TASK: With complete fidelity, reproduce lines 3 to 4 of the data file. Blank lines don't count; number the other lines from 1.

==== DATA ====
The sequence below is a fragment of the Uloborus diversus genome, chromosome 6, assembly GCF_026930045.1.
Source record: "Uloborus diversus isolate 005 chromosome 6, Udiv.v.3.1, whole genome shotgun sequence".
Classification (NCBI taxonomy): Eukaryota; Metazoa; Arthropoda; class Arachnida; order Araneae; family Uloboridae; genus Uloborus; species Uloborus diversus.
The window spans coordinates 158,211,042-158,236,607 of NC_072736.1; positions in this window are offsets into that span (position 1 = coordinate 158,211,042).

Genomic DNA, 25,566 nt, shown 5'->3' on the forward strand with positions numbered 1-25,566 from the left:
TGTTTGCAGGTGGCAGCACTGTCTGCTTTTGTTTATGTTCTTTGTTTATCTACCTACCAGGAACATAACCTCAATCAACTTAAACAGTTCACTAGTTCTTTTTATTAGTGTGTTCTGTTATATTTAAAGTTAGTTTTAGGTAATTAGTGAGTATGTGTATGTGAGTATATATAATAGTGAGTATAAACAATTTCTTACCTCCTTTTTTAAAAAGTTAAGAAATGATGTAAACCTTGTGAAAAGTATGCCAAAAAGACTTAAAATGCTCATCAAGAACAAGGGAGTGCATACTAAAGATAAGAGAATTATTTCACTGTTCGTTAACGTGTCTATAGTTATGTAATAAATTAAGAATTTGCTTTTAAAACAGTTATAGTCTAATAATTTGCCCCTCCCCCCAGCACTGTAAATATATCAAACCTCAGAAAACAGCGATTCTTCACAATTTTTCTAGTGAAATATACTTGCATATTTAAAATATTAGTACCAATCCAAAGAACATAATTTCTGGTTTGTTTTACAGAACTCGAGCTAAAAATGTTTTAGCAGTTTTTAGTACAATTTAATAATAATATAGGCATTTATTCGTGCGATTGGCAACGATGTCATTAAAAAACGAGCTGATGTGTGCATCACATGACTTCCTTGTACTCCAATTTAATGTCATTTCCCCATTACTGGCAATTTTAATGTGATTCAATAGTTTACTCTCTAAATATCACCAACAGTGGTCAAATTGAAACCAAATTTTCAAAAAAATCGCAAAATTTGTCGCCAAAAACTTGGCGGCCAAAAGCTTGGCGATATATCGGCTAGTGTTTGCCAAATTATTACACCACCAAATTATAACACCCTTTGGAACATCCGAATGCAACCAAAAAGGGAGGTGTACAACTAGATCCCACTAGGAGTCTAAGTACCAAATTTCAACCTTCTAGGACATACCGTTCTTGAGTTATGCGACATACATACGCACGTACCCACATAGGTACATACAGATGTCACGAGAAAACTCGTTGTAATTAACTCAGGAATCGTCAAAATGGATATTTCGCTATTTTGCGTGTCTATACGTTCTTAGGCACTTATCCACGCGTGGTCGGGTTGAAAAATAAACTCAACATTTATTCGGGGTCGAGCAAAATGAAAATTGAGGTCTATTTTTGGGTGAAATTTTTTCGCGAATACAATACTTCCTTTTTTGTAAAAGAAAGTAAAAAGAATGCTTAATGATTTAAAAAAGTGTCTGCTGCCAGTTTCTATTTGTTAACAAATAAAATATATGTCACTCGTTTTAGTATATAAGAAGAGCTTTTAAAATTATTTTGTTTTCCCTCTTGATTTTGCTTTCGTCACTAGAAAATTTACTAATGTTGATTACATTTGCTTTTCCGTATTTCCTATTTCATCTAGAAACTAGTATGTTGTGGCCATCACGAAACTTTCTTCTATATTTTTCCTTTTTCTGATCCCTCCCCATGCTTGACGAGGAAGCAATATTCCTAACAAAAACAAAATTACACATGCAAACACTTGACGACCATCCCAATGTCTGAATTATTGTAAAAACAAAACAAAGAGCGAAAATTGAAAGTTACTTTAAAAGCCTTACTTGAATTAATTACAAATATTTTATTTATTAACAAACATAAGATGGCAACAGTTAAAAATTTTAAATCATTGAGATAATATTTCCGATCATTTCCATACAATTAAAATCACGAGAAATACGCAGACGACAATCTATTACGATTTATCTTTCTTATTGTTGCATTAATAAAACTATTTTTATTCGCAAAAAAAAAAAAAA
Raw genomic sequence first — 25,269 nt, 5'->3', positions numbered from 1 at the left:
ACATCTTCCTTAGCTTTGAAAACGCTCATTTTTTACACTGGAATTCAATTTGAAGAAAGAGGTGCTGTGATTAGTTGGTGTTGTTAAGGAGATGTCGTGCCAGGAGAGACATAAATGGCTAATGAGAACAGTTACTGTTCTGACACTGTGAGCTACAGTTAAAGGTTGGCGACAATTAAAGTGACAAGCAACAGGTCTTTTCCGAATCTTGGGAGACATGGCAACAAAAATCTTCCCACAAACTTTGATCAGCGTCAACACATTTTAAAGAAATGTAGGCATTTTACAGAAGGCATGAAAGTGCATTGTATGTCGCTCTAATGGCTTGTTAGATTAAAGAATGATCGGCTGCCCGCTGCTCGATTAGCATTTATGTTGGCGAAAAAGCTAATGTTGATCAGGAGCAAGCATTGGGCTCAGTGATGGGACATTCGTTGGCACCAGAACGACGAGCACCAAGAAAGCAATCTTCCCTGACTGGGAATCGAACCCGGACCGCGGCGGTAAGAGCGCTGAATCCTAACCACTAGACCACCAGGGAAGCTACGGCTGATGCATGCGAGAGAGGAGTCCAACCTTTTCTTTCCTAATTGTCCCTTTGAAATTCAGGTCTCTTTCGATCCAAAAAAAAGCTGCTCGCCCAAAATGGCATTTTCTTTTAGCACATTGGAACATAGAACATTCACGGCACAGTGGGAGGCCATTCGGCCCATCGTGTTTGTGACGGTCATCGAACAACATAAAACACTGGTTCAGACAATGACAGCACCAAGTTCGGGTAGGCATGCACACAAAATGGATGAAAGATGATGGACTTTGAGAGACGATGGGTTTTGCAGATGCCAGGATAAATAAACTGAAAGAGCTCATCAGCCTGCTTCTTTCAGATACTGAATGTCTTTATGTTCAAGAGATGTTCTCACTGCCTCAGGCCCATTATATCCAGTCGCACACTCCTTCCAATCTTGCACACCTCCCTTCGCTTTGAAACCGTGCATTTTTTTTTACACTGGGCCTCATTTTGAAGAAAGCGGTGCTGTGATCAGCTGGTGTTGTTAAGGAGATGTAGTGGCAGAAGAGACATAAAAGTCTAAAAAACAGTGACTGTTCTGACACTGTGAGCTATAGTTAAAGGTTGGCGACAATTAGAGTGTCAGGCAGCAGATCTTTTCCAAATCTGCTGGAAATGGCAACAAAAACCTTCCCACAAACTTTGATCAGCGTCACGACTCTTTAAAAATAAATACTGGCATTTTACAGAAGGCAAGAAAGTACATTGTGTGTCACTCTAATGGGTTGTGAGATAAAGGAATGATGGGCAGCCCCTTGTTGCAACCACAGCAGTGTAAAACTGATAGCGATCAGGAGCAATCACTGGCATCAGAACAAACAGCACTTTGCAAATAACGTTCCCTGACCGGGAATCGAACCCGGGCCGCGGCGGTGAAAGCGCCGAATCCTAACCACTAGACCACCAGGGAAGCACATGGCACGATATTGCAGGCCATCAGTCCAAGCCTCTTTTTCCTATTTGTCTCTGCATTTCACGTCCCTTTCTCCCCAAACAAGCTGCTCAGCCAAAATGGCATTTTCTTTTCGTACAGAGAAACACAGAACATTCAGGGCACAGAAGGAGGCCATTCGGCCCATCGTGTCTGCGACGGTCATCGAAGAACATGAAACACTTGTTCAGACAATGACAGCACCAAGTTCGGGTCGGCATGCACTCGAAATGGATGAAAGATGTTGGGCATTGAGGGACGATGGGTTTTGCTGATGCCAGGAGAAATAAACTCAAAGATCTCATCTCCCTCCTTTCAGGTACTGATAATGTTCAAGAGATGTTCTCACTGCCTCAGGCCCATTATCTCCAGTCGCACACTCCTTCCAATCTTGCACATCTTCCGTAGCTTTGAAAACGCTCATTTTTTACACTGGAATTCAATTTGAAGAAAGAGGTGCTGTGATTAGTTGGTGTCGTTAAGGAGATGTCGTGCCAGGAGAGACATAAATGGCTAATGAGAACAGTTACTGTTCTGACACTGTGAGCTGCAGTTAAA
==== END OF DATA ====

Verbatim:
Classification (NCBI taxonomy): Eukaryota; Metazoa; Arthropoda; class Arachnida; order Araneae; family Uloboridae; genus Uloborus; species Uloborus diversus.
The window spans coordinates 158,211,042-158,236,607 of NC_072736.1; positions in this window are offsets into that span (position 1 = coordinate 158,211,042).